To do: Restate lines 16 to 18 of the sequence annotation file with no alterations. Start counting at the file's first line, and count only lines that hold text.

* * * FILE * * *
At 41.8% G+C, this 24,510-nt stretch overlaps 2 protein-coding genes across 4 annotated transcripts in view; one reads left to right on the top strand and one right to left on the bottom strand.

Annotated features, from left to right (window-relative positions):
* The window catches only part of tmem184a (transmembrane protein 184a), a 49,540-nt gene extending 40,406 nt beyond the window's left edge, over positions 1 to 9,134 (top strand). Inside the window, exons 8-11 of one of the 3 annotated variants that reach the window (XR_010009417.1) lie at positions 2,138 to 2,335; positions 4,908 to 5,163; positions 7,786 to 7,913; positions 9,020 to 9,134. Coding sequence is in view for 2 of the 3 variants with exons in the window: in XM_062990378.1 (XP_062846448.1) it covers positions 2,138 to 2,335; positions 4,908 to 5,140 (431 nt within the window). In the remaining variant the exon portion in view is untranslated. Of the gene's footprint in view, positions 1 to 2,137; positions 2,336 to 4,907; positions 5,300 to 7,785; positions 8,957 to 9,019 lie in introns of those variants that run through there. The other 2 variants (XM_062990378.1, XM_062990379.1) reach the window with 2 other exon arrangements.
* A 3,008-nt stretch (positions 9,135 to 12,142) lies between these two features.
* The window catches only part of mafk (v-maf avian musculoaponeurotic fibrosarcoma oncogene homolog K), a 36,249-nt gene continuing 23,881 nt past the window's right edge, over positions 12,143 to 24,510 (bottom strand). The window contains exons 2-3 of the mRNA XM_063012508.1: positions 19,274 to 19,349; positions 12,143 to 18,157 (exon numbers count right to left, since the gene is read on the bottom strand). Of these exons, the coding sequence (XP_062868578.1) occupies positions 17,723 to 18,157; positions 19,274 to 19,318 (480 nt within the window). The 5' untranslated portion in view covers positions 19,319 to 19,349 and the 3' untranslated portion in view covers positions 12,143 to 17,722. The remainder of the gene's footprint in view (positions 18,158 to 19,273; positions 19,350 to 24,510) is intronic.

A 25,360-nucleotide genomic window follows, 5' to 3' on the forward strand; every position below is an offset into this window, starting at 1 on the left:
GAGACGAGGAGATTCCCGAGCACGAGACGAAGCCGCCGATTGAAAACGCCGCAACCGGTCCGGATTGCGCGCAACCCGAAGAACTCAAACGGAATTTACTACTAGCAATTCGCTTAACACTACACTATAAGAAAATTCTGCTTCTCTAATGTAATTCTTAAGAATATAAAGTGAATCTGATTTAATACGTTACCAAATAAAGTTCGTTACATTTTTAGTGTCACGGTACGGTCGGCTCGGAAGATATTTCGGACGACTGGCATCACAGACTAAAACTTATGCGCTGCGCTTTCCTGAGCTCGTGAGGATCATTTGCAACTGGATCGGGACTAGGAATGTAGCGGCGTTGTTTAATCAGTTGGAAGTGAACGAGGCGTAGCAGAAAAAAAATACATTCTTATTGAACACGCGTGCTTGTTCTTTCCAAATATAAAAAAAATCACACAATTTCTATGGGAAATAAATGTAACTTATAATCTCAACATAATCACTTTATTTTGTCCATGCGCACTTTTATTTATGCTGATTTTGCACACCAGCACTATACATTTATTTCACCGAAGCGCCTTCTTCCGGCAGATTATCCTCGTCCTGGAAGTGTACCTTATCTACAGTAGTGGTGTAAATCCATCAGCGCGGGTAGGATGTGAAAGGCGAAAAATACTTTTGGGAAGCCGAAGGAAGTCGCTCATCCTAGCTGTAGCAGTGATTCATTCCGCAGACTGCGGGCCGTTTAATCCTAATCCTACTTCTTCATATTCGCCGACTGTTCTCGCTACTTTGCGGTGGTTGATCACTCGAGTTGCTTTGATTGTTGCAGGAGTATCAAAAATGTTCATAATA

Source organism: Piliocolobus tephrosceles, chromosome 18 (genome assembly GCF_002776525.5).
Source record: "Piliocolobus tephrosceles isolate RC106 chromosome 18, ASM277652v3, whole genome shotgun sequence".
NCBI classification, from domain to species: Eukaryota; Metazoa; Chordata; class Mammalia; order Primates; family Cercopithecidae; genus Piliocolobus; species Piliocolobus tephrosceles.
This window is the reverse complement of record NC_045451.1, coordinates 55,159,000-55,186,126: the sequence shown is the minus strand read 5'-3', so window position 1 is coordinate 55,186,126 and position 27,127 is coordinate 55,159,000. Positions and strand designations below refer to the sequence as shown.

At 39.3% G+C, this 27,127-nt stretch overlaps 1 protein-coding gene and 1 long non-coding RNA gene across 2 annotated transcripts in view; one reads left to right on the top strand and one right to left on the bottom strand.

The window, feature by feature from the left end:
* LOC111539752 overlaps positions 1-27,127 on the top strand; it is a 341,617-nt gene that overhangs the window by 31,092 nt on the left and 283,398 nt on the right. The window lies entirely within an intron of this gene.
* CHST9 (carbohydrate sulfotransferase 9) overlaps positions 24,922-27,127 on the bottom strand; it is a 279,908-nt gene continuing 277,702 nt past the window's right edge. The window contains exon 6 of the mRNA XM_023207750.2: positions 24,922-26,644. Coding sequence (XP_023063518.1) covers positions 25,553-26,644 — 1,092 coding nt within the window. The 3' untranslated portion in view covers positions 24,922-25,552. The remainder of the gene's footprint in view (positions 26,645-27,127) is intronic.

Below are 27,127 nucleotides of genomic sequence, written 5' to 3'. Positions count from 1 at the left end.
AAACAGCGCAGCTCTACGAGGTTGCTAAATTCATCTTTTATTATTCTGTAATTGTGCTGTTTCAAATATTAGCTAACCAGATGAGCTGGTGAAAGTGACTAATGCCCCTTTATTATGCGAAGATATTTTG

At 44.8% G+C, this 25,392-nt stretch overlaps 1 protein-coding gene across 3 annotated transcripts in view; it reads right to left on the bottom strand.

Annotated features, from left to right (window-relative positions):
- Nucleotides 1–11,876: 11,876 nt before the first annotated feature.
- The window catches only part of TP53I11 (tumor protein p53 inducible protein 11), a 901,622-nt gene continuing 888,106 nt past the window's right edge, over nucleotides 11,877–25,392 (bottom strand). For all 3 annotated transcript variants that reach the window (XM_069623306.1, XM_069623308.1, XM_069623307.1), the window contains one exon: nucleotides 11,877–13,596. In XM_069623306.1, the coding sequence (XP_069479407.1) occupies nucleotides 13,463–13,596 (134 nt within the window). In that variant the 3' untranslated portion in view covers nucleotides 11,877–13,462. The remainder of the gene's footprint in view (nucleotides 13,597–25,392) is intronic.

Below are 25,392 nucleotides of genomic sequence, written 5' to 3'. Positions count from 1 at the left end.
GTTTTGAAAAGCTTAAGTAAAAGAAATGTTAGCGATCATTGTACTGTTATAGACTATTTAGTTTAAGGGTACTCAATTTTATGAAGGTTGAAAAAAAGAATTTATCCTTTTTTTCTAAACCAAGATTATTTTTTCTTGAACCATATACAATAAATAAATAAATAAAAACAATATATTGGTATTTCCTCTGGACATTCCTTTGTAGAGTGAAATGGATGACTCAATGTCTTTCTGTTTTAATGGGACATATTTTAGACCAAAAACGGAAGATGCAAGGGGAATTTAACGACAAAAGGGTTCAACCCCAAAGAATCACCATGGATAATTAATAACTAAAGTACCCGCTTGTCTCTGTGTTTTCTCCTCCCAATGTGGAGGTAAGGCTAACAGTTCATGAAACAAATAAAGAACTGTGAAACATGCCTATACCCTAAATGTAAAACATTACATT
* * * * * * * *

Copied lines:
Below are 27,127 nucleotides of genomic sequence, written 5' to 3'. Positions count from 1 at the left end.
AAACAGCGCAGCTCTACGAGGTTGCTAAATTCATCTTTTATTATTCTGTAATTGTGCTGTTTCAAATATTAGCTAACCAGATGAGCTGGTGAAAGTGACTAATGCCCCTTTATTATGCGAAGATATTTTG

At 44.8% G+C, this 25,392-nt stretch overlaps 1 protein-coding gene across 3 annotated transcripts in view; it reads right to left on the bottom strand.